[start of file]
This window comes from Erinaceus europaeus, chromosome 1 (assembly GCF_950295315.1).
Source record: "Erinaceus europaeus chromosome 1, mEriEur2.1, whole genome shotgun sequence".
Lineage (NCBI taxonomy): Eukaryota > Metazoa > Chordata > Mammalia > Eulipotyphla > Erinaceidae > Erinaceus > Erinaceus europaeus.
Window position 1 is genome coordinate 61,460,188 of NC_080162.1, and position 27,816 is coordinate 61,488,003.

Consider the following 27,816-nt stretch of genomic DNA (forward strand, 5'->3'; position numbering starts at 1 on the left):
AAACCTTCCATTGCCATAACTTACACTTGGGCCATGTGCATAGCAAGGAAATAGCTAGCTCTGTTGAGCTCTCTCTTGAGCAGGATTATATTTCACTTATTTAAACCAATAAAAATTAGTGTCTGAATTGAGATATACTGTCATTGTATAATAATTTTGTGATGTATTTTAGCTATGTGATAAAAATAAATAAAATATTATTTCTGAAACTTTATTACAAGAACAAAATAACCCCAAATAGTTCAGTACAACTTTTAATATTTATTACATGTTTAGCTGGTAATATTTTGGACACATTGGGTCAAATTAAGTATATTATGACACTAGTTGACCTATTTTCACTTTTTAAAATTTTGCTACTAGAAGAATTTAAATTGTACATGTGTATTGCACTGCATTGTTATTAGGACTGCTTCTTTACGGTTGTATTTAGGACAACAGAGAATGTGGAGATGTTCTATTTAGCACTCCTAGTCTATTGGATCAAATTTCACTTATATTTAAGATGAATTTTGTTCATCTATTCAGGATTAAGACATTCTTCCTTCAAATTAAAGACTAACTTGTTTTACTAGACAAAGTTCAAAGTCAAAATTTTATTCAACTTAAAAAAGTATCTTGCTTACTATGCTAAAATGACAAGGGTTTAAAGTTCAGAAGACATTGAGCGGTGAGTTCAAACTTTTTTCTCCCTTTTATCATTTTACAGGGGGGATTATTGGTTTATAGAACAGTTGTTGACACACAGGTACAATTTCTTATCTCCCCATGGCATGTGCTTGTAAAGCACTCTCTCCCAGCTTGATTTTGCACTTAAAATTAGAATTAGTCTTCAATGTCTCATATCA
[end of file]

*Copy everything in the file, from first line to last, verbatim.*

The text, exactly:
This window comes from Erinaceus europaeus, chromosome 1 (assembly GCF_950295315.1).
Source record: "Erinaceus europaeus chromosome 1, mEriEur2.1, whole genome shotgun sequence".
Lineage (NCBI taxonomy): Eukaryota > Metazoa > Chordata > Mammalia > Eulipotyphla > Erinaceidae > Erinaceus > Erinaceus europaeus.
Window position 1 is genome coordinate 61,460,188 of NC_080162.1, and position 27,816 is coordinate 61,488,003.

Consider the following 27,816-nt stretch of genomic DNA (forward strand, 5'->3'; position numbering starts at 1 on the left):
AAACCTTCCATTGCCATAACTTACACTTGGGCCATGTGCATAGCAAGGAAATAGCTAGCTCTGTTGAGCTCTCTCTTGAGCAGGATTATATTTCACTTATTTAAACCAATAAAAATTAGTGTCTGAATTGAGATATACTGTCATTGTATAATAATTTTGTGATGTATTTTAGCTATGTGATAAAAATAAATAAAATATTATTTCTGAAACTTTATTACAAGAACAAAATAACCCCAAATAGTTCAGTACAACTTTTAATATTTATTACATGTTTAGCTGGTAATATTTTGGACACATTGGGTCAAATTAAGTATATTATGACACTAGTTGACCTATTTTCACTTTTTAAAATTTTGCTACTAGAAGAATTTAAATTGTACATGTGTATTGCACTGCATTGTTATTAGGACTGCTTCTTTACGGTTGTATTTAGGACAACAGAGAATGTGGAGATGTTCTATTTAGCACTCCTAGTCTATTGGATCAAATTTCACTTATATTTAAGATGAATTTTGTTCATCTATTCAGGATTAAGACATTCTTCCTTCAAATTAAAGACTAACTTGTTTTACTAGACAAAGTTCAAAGTCAAAATTTTATTCAACTTAAAAAAGTATCTTGCTTACTATGCTAAAATGACAAGGGTTTAAAGTTCAGAAGACATTGAGCGGTGAGTTCAAACTTTTTTCTCCCTTTTATCATTTTACAGGGGGGATTATTGGTTTATAGAACAGTTGTTGACACACAGGTACAATTTCTTATCTCCCCATGGCATGTGCTTGTAAAGCACTCTCTCCCAGCTTGATTTTGCACTTAAAATTAGAATTAGTCTTCAATGTCTCATATCA